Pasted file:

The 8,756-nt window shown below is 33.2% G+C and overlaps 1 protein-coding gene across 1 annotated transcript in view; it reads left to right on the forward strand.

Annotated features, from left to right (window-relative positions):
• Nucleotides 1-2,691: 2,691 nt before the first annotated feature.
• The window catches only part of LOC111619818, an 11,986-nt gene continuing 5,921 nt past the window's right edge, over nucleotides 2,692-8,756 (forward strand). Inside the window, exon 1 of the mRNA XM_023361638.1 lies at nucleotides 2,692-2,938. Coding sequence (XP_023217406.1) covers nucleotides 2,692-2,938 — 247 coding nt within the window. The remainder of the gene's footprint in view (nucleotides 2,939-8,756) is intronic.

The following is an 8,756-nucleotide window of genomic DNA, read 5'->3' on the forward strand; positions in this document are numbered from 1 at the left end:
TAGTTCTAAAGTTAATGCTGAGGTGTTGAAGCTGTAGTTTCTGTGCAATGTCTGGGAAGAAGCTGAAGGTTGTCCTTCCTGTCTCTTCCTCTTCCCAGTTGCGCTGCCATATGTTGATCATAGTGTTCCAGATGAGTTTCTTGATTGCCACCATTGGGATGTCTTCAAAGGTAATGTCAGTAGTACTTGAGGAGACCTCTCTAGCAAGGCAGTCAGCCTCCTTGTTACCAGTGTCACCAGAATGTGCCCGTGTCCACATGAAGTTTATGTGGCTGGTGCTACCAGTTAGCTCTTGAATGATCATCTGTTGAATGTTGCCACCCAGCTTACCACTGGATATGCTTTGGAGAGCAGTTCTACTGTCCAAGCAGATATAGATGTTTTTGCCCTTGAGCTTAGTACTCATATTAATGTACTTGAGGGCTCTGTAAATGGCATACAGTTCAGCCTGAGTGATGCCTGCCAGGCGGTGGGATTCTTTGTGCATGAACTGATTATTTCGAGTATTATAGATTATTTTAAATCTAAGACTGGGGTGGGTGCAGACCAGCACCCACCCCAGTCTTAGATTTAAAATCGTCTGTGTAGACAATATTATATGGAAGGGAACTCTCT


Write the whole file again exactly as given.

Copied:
The 8,756-nt window shown below is 33.2% G+C and overlaps 1 protein-coding gene across 1 annotated transcript in view; it reads left to right on the forward strand.

Annotated features, from left to right (window-relative positions):
• Nucleotides 1-2,691: 2,691 nt before the first annotated feature.
• The window catches only part of LOC111619818, an 11,986-nt gene continuing 5,921 nt past the window's right edge, over nucleotides 2,692-8,756 (forward strand). Inside the window, exon 1 of the mRNA XM_023361638.1 lies at nucleotides 2,692-2,938. Coding sequence (XP_023217406.1) covers nucleotides 2,692-2,938 — 247 coding nt within the window. The remainder of the gene's footprint in view (nucleotides 2,939-8,756) is intronic.

The following is an 8,756-nucleotide window of genomic DNA, read 5'->3' on the forward strand; positions in this document are numbered from 1 at the left end:
TAGTTCTAAAGTTAATGCTGAGGTGTTGAAGCTGTAGTTTCTGTGCAATGTCTGGGAAGAAGCTGAAGGTTGTCCTTCCTGTCTCTTCCTCTTCCCAGTTGCGCTGCCATATGTTGATCATAGTGTTCCAGATGAGTTTCTTGATTGCCACCATTGGGATGTCTTCAAAGGTAATGTCAGTAGTACTTGAGGAGACCTCTCTAGCAAGGCAGTCAGCCTCCTTGTTACCAGTGTCACCAGAATGTGCCCGTGTCCACATGAAGTTTATGTGGCTGGTGCTACCAGTTAGCTCTTGAATGATCATCTGTTGAATGTTGCCACCCAGCTTACCACTGGATATGCTTTGGAGAGCAGTTCTACTGTCCAAGCAGATATAGATGTTTTTGCCCTTGAGCTTAGTACTCATATTAATGTACTTGAGGGCTCTGTAAATGGCATACAGTTCAGCCTGAGTGATGCCTGCCAGGCGGTGGGATTCTTTGTGCATGAACTGATTATTTCGAGTATTATAGATTATTTTAAATCTAAGACTGGGGTGGGTGCAGACCAGCACCCACCCCAGTCTTAGATTTAAAATCGTCTGTGTAGACAATATTATATGGAAGGGAACTCTCT